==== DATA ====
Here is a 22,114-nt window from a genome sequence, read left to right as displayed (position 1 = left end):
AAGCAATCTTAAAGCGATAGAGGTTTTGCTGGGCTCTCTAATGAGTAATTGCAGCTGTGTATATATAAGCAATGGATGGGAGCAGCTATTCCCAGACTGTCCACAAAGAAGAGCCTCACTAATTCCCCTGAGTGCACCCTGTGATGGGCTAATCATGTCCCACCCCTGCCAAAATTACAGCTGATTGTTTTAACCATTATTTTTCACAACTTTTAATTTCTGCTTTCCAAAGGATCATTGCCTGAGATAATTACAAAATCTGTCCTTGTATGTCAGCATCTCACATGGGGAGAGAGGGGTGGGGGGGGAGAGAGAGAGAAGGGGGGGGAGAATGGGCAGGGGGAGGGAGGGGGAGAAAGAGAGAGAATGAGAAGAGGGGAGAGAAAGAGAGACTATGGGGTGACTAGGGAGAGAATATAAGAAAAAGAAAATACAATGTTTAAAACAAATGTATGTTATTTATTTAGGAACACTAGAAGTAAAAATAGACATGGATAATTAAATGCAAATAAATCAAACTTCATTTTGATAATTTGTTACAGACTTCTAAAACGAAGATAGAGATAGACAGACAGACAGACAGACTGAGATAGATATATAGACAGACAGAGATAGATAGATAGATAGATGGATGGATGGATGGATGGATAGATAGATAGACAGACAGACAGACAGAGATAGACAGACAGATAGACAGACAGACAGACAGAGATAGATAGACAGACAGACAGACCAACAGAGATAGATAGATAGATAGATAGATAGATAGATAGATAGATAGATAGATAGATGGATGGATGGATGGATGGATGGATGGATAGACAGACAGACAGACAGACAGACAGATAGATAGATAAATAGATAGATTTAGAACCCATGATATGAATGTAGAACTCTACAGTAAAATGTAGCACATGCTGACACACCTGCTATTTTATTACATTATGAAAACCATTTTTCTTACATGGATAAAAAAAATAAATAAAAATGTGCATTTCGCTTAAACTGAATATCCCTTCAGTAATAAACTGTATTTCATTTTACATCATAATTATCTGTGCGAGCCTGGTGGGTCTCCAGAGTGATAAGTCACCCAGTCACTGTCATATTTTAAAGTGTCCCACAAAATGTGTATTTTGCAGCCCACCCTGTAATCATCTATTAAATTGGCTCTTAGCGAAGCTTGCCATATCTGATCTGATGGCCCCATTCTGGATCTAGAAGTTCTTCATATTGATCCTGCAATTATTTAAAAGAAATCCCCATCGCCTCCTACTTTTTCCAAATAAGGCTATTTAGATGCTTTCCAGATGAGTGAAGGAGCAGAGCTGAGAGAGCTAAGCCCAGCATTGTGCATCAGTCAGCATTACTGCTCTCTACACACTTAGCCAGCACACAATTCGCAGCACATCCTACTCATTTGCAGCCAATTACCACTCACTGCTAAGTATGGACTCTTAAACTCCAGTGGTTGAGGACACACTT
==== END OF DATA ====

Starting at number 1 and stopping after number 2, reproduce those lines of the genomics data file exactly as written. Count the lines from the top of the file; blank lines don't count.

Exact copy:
Here is a 22,114-nt window from a genome sequence, read left to right as displayed (position 1 = left end):
AAGCAATCTTAAAGCGATAGAGGTTTTGCTGGGCTCTCTAATGAGTAATTGCAGCTGTGTATATATAAGCAATGGATGGGAGCAGCTATTCCCAGACTGTCCACAAAGAAGAGCCTCACTAATTCCCCTGAGTGCACCCTGTGATGGGCTAATCATGTCCCACCCCTGCCAAAATTACAGCTGATTGTTTTAACCATTATTTTTCACAACTTTTAATTTCTGCTTTCCAAAGGATCATTGCCTGAGATAATTACAAAATCTGTCCTTGTATGTCAGCATCTCACATGGGGAGAGAGGGGTGGGGGGGGAGAGAGAGAGAAGGGGGGGGAGAATGGGCAGGGGGAGGGAGGGGGAGAAAGAGAGAGAATGAGAAGAGGGGAGAGAAAGAGAGACTATGGGGTGACTAGGGAGAGAATATAAGAAAAAGAAAATACAATGTTTAAAACAAATGTATGTTATTTATTTAGGAACACTAGAAGTAAAAATAGACATGGATAATTAAATGCAAATAAATCAAACTTCATTTTGATAATTTGTTACAGACTTCTAAAACGAAGATAGAGATAGACAGACAGACAGACAGACTGAGATAGATATATAGACAGACAGAGATAGATAGATAGATAGATGGATGGATGGATGGATGGATAGATAGATAGACAGACAGACAGACAGAGATAGACAGACAGATAGACAGACAGACAGACAGAGATAGATAGACAGACAGACAGACCAACAGAGATAGATAGATAGATAGATAGATAGATAGATAGATAGATAGATAGATAGATGGATGGATGGATGGATGGATGGATGGATAGACAGACAGACAGACAGACAGACAGATAGATAGATAAATAGATAGATTTAGAACCCATGATATGAATGTAGAACTCTACAGTAAAATGTAGCACATGCTGACACACCTGCTATTTTATTACATTATGAAAACCATTTTTCTTACATGGATAAAAAAAATAAATAAAAATGTGCATTTCGCTTAAACTGAATATCCCTTCAGTAATAAACTGTATTTCATTTTACATCATAATTATCTGTGCGAGCCTGGTGGGTCTCCAGAGTGATAAGTCACCCAGTCACTGTCATATTTTAAAGTGTCCCACAAAATGTGTATTTTGCAGCCCACCCTGTAATCATCTATTAAATTGGCTCTTAGCGAAGCTTGCCATATCTGATCTGATGGCCCCATTCTGGATCTAGAAGTTCTTCATATTGATCCTGCAATTATTTAAAAGAAATCCCCATCGCCTCCTACTTTTTCCAAATAAGGCTATTTAGATGCTTTCCAGATGAGTGAAGGAGCAGAGCTGAGAGAGCTAAGCCCAGCATTGTGCATCAGTCAGCATTACTGCTCTCTACACACTTAGCCAGCACACAATTCGCAGCACATCCTACTCATTTGCAGCCAATTACCACTCACTGCTAAGTATGGACTCTTAAACTCCAGTGGTTGAGGACACACTT